This article first appeared in our sister publication, Dairy Farmer.
Twelve months in a dark stuffy building was enough for a Manawatū storeman who longed for the great outdoors and fresh air. Working in a warehouse was not spinning his wheels, so when he got wind of a farm assistant role on a local dairy farm through his wife Latoya, Joel Peterson thought it was worth a shot.
He jumped at the opportunity to take on a role that would see him working in the place he longed to be – outdoors. He is now the manager on Pāmu’s 510-cow Egmont Dairy Unit situated between Foxton and Shannon in the Moutoa area.
“It was the partner of a lady that Latoya worked with, he was dairy farming and needed a new team member,” Peterson says.
“It sparked my interest. I knew the lifestyle would be better for me and I wanted my kids to experience growing up in the country.”
The role was with Brad White, who was a low-order sharemilker in Tokomaru, near Palmerston North. Peterson left the warehouse and started on the farm after mating at the end of 2012.
“I highly recommend working for a low-order sharemilker running a low-intensive system when you’re first starting out,” Peterson says.
“There are plenty of opportunities to learn because they have a lot of time.
“Brad was really good and his dad owned the farm so I got to spend heaps of time with both of them.”
After two and a half years on that System 2 farm, he moved to a 450-cow farm in Shannon. This time he was 2IC and it was a shock to his system as it was operating a System 5 with a 40-bail rotary.
“It was a major eye-opener going to the total other end of the scale. I got chucked in the deep end and had no choice but to learn.”
During that season on the Shannon farm, Peterson entered the New Zealand Dairy Industry Awards and got third place in the trainee category for the Manawatū region. That exposure led to some job offers and one in particular tickled his fancy.
“It was with Pāmu and I was already intrigued by their system as I had been on their farms for discussion groups.
“They farmed at such a high level and with such a broad scope.”
So he moved into a 3IC role on an 850-cow farm, and the following season moved up to a 2IC role on another Pāmu farm, Egmont, milking 650 cows. Eighteen months later he became the manager of Egmont, which is now into its second year transitioning to organics.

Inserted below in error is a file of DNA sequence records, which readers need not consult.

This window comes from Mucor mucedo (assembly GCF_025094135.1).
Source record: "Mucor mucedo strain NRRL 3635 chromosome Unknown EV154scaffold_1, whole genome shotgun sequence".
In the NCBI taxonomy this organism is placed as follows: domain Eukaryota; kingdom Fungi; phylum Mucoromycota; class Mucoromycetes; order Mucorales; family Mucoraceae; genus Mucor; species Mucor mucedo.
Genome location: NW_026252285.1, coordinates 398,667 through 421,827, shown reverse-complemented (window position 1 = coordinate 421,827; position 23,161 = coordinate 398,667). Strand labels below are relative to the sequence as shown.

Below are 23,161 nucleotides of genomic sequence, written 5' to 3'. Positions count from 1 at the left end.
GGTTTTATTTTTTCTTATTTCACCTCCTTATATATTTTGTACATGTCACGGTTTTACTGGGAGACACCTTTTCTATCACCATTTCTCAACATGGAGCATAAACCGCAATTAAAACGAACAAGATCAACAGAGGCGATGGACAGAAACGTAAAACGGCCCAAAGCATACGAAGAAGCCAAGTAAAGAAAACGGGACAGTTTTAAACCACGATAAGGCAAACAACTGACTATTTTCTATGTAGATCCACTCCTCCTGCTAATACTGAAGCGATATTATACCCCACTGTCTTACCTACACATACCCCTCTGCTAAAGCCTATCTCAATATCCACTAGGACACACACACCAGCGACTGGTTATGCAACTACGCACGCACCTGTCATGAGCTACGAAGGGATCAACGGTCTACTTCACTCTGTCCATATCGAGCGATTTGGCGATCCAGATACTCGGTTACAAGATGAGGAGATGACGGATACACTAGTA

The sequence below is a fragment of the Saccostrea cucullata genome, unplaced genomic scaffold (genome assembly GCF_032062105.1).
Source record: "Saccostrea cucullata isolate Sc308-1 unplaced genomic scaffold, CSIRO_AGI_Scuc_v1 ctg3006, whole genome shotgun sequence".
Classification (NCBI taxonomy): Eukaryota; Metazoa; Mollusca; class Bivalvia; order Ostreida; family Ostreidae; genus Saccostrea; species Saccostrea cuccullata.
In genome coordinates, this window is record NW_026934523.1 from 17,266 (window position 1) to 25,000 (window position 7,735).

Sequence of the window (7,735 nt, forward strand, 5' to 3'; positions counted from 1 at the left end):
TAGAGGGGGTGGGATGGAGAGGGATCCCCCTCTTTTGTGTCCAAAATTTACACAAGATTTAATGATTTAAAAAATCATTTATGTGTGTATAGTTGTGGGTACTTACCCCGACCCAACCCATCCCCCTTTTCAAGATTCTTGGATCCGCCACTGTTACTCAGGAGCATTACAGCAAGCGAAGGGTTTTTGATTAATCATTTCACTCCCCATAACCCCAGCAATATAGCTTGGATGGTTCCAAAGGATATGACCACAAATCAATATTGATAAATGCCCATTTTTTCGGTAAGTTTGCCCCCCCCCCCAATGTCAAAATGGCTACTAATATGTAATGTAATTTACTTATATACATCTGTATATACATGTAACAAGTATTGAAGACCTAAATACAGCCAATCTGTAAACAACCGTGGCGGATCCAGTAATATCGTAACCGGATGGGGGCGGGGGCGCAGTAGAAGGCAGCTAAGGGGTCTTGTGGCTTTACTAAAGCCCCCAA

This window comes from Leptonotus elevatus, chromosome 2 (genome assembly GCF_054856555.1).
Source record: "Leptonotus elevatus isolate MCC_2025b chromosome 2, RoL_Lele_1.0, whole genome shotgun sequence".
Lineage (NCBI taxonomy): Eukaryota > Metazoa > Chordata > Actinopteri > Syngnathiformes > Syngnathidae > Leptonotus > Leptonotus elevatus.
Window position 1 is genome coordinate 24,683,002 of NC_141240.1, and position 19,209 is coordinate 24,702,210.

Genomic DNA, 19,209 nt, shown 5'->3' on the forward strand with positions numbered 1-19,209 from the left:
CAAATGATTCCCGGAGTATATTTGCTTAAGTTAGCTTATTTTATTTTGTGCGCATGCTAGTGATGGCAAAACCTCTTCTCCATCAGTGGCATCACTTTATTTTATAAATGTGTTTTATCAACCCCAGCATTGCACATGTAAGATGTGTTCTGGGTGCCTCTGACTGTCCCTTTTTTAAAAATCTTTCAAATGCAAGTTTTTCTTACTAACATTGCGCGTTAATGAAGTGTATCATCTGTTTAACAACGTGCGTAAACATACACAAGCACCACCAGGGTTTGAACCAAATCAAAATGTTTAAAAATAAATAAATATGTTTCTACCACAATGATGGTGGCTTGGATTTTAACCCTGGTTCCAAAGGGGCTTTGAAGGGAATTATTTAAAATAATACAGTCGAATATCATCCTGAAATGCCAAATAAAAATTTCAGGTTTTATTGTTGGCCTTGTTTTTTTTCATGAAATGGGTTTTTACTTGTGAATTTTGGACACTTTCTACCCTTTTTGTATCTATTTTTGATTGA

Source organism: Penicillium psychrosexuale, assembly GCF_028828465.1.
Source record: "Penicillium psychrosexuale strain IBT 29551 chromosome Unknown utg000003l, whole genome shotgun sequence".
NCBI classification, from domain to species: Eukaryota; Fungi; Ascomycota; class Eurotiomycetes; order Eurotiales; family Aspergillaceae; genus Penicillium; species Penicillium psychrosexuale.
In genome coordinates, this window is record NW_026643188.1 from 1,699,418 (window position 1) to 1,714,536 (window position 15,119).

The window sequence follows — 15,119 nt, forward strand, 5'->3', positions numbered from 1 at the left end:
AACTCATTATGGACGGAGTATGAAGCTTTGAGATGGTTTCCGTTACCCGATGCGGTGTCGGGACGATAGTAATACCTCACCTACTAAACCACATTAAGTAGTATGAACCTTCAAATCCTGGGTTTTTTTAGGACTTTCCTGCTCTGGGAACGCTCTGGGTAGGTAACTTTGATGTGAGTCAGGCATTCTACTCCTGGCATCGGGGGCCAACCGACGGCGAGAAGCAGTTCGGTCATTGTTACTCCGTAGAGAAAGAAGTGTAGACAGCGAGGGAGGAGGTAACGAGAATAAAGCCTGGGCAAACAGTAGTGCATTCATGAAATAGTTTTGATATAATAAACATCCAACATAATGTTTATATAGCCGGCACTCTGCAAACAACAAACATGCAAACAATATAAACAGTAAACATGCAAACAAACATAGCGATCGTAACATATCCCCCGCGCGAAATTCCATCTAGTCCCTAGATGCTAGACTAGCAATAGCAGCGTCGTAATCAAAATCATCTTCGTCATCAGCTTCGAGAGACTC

It has been a journey with a lot of learning but Peterson says he has a solid team who had already been together for two years before the change so they were keen for the challenge to try something different.
“I enjoy hunting and the outdoors, so farming organically makes me feel like I’m doing my part to give back to the environment.
“And Pāmu is striving to reduce its environmental footprint, ensure good animal health and that we are farming sustainably, and organic farming aligns all of that for us.”
They had a six-month preparation period where they spent time sorting fencing and getting weeds under control. And in that time they started applying some organic principles to how they managed the herd, reducing antibiotic and synthetic fertiliser use.
Since switching to organic they have reduced their stocking rate from 3.2 to 2.7, dropping to 510 cows through the peak with the aim to become more self-sustainable and rely on imported feed less since organic feed can be difficult to source and expensive to buy. They are growing maize and turnips, and harvesting silage off the farm.
Peterson says the biggest part of the transition is the mindset shift.
“We’ve got to be so much more proactive to be ahead of what’s next.
“Cropping especially can be tricky but we just need to plan well because we don’t have the same tools available.”
He has three full-time staff members and a casual who does about 60 hours a fortnight, covering weekends and rostered days off.
“Pāmu is incredibly supportive of everyone maintaining a good work-life balance and they offer a lot of training and development to support their people.
“I did level 3 and 4 through Primary ITO early in my farming career and now we get a lot of consistent training internally, it’s great.”
He scratches his head to think what he would do if he was not on a farm but knows it would have to be something in the sector.
Looking back on his journey, he can see it took a good two to three seasons before he started truly appreciating and understanding the dairy sector, and he encourages others to have patience while they build their experience and knowledge.
“I reckon you don’t find your real enjoyment till your second or third year because you’re starting to know what to expect.
“The first season is hard, particularly because it starts at calving and it’s such an intense period through calving and mating.
“The majority of learning comes after that period in your first couple of years and I encourage others to stick it out and it will start getting easier.”